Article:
“The grass hadn’t been mowed in weeks,” she says. “There were bars on the windows.” Doors were closed. She knew the story — once a 600-member church, now home to 70 dispirited souls, but still she was shocked.
She got people outside, working on the property, interacting with neighbors, showing life. People in the area responded warmly. In fact, a seniors center asked if it could start using church facilities. A day-care center asked the same.
Members were willing to pull weeds on their lawn, but they weren’t willing to let strangers use their facilities. They voted down both requests for space.
“You’ve just gone into hospice care.” the interim pastor told them. “You’ve declared your intention to die.” She moved on.
Inherited facilities don’t necessarily make us smart. Some congregations make one self-defeating decision after another in order to “preserve” their “treasure.” They say “No” to outside uses, they complain when weekday children use the facilities hard, they charge high rents, or impose onerous restrictions.
Outsiders get the message. So do all the people they tell about this unwelcoming congregation. “We need to take the roofs off our buildings,” says the interim pastor. Let neighbors see in, let members see out.
I agree. To justify the expense of facilities, congregations must radically share their buildings and use their facilities to build bridges to outside community.
The two programs that this Queens church voted down — senior care and child care — are ideal uses of church classrooms, gyms, and kitchens. They connect the church with important constituencies. Dance and exercise classes make good tenants, too, as do community ministries like feeding, shelter, advocacy, and after-school care. Plus catering firms.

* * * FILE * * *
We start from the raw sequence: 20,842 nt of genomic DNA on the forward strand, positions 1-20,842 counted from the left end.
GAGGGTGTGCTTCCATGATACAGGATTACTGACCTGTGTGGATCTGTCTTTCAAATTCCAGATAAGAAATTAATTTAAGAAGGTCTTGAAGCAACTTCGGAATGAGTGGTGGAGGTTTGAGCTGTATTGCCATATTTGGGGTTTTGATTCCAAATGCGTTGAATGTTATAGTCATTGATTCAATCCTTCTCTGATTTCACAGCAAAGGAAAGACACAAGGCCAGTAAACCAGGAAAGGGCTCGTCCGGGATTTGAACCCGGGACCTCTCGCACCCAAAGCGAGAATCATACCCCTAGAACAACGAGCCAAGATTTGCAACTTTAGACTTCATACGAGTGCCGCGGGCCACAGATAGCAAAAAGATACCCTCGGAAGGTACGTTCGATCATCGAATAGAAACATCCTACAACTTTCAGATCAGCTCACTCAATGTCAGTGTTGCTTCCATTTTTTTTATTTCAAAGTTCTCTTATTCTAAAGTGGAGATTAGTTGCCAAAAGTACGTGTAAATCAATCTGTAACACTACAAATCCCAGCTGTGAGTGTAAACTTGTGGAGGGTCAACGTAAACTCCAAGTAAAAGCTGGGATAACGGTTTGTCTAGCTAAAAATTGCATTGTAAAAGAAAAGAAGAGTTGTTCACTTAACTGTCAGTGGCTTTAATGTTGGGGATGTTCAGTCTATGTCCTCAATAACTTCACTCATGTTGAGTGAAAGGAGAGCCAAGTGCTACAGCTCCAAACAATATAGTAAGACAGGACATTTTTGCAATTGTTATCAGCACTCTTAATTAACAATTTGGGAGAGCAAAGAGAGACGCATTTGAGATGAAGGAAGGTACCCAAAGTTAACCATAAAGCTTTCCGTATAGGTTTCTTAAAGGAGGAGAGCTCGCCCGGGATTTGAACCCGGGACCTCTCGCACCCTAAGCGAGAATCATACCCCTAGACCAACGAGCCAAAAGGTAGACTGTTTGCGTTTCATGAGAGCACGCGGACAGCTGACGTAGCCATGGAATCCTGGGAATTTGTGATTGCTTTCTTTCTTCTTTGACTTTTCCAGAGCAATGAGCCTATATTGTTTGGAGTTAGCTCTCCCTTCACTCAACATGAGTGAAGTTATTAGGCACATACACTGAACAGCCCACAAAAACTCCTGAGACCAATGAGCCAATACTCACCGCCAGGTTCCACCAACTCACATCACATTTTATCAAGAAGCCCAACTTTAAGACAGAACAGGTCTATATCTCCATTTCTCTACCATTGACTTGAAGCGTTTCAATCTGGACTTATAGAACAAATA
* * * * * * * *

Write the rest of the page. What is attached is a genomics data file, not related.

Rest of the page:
I encourage churches to outfit their facilities to be small-business incubators. In every community, layoffs are forcing men and women into self-employment and small enterprises. They need office space, Internet access, and telephone service but can’t afford the high rents of commercial space. In New York City, a single-desk office rents for $1,500 a month and up. A congregation could set up 20 small offices and rent them for $300-500 a month and have a full house of grateful entrepreneurs. (Test the market first, of course.)
Yes, there are expenses involved in any outside use of facilities. More cleaning and maintenance, better night-time lighting and security, modern restrooms, outfitting of space for new uses. They are not insignificant expenses, but well worth it, because a congregation that is serving its community will be engaged in its community, will generate positive “buzz,” and will discover more and more opportunities to serve.
Such expenses and the inevitable dislocations that come from sharing space will be a good wake-up call for a congregation. Does it truly want to serve? Or is it just clinging to memories and planning to die?